In late May-early June 2016, I traveled with my wife to Scotland. I took lots of pictures, drank lots of whiskey, saw lots of stones, and took lots of notes, then I came home and wrote about it. Here's my experience of many Scottish places in word, photo, and video, just for you, and you, and you. Click on any of the names or photos below to get with my experience of these places.
"...For the first of many times over the ensuing week, we looked out on water that was not grey but blue. This first time, as we were crossing the Kessock Bridge over the Beauly Firth, was a moment that I immediately and unconsciously knew I'd been within before, despite the fact that I'd never been near here. It wasn't until a week or two later that I remembered dreams I'd had as a child after visiting the Ozark Mountains. In the dreams I flew over a wide expanse of blue that extended into the horizon behind the mountains, an endless expanse that was both water and sky. I probably still have that dream now, but I no longer remember it when I wake. I remembered the dream only on remembering that moment. I now remember that moment as the first time I felt at home in Scotland..."
"...I thought, as my wife excused herself to use the restroom and I watched a father and his grown son play pool, that this has happened not just for decades but for centuries. Not the pool game necessarily - maybe it was dice, or other games of leisure and chance with which people have kept themselves busy and in company. This universal impulse - to drink fermented beverage and do nothing together - has sustained culture just as reliably as building fortresses, fighting wars, and sustaining family lineage. Looking out at the craggy mountains littered with the stony remains of pre-organic volcanoes, drinking made more sense to me than perhaps it ever has..."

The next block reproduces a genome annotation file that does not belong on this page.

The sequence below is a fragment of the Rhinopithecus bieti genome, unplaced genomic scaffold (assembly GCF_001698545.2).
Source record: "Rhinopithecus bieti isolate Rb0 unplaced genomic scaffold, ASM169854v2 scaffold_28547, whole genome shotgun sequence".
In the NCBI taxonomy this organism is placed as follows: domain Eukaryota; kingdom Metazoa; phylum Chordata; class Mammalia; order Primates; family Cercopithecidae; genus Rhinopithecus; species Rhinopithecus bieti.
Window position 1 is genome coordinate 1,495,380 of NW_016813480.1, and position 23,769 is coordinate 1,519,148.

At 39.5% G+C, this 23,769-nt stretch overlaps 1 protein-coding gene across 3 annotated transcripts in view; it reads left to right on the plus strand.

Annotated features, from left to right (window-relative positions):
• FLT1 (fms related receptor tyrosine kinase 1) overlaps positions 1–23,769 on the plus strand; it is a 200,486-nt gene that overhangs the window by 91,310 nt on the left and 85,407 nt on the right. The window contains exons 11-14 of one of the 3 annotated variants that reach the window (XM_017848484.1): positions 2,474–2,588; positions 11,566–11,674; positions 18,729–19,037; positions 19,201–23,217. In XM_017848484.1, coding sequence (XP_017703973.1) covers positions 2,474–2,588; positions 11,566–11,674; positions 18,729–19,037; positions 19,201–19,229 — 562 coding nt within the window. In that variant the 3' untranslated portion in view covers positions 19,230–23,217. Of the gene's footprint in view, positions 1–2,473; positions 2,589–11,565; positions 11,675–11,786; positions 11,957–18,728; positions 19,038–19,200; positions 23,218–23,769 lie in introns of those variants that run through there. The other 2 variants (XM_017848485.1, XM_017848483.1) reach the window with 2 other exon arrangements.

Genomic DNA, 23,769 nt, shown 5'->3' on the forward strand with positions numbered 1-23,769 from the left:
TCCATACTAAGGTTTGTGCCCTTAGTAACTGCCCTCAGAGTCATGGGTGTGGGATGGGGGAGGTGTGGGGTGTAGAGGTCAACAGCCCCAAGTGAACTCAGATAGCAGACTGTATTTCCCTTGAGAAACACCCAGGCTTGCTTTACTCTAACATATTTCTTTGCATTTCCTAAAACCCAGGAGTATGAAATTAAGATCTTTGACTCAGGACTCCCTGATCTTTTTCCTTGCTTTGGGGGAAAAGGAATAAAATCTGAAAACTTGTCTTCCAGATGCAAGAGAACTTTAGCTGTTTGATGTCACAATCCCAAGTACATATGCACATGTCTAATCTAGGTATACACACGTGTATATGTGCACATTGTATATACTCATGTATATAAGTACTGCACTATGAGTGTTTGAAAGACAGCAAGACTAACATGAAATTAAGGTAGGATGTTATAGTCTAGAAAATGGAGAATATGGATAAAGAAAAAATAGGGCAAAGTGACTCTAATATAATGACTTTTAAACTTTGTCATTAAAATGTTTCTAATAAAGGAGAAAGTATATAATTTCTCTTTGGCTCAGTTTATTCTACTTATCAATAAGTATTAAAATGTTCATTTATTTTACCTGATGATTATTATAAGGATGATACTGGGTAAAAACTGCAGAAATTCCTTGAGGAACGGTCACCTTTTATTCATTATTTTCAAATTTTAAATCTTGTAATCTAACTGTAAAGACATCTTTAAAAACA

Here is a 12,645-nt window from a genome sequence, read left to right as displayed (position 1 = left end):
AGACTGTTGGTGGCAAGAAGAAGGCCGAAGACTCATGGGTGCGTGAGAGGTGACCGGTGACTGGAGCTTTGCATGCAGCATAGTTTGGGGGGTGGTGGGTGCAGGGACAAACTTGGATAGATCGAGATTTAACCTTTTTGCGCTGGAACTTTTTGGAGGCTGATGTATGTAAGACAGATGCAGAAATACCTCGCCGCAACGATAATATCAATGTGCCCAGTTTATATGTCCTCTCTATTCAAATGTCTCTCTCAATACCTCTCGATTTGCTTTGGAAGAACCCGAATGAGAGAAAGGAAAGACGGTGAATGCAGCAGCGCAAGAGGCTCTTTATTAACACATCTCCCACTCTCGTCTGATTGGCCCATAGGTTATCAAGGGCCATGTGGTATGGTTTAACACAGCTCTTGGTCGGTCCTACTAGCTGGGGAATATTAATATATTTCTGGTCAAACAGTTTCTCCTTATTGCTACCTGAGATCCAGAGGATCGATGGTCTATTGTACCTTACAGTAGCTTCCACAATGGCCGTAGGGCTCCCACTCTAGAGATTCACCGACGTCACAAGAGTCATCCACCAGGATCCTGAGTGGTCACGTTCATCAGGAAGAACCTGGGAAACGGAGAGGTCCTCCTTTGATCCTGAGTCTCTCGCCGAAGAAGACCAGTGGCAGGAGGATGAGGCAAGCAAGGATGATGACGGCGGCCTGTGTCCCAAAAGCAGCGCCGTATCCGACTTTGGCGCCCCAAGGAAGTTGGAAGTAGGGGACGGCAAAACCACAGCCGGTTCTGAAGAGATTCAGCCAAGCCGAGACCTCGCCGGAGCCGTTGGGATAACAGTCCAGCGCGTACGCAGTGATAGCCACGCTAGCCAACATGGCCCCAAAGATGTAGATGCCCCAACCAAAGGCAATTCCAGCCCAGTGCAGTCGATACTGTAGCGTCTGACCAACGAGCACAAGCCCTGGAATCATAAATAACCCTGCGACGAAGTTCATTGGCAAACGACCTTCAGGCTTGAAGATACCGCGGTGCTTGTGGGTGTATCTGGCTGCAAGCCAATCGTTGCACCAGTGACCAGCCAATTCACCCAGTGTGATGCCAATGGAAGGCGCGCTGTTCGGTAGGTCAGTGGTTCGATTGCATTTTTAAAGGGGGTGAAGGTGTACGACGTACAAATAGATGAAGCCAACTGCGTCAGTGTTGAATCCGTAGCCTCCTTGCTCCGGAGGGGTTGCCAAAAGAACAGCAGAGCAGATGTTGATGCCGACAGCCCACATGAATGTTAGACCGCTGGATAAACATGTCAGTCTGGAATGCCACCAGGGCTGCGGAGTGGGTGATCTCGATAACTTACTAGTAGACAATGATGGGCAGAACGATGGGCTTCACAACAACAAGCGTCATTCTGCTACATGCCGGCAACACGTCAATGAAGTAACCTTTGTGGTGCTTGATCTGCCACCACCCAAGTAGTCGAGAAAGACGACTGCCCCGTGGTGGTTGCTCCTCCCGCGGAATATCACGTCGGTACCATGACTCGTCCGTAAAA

"...We arrived at Kinloch House after 1 a.m. Not wanting to wake hotel visitors who were staying in rooms overlooking the entrance, we parked in the far lot. Out ran a man in the most well-pressed suit, with the most perfectly trimmed beard and the most well-enunciated English, who seemed a bit put out that we didn't invite him to carry our luggage but invited us once we were settled to come out to the fire with him and have a drink. "After a long journey," he said, "everyone deserves a seat by the fire." My most pressing thought was an intense, almost shameful self-awareness that we have the money to be rewarded for our mistakes by drinks at the fire with well-dressed men with perfectly trimmed beards who speak perfect English..."
"...We followed along with the leadup to the EU referendum, and also as the verdict was handed down in a horrific child murder case involving a two-year-old boy who was beaten to death by his mother and her girlfriend...this two-year-old boy had fallen off the social radar after his daycare workers had noticed signs of abuse, and had spent months thereafter in a cage in their home. He died in their bathroom of a ruptured heart caused by blows to his body. Everyone in the bar stared at the TV, in shared horror at the crime that had not receded in the months of the trial. I saw no relief on any of their faces at the just verdict. For the rest of my trip, continuing to observe the ruins of empires and the lives and deaths of important, historic, abstract visages while hearing and seeing about the latest battle for sovereignty, I thought most about that boy and his tiny, destroyed heart..."
"...I always have a hard time adjusting when arriving in a city I've never been to; I think this might be at least in part because I want to feel at home immediately, as if there is some urbanite code I'm proxy to. But cities just don't welcome strangers that way. They might feign a welcome at tourist destinations like the Royal Mile and the Grassmarket where we were staying, but even a little perception makes it abundantly clear that this city, as with any city, existed well before you, and is functioning just fine without you, thanks. But the early glimpses are the ones that stay with a visitor - angles, openings, perceived familiarities, all of which greeted us when we left the apartment to venture forth into the Edinburgh evening..."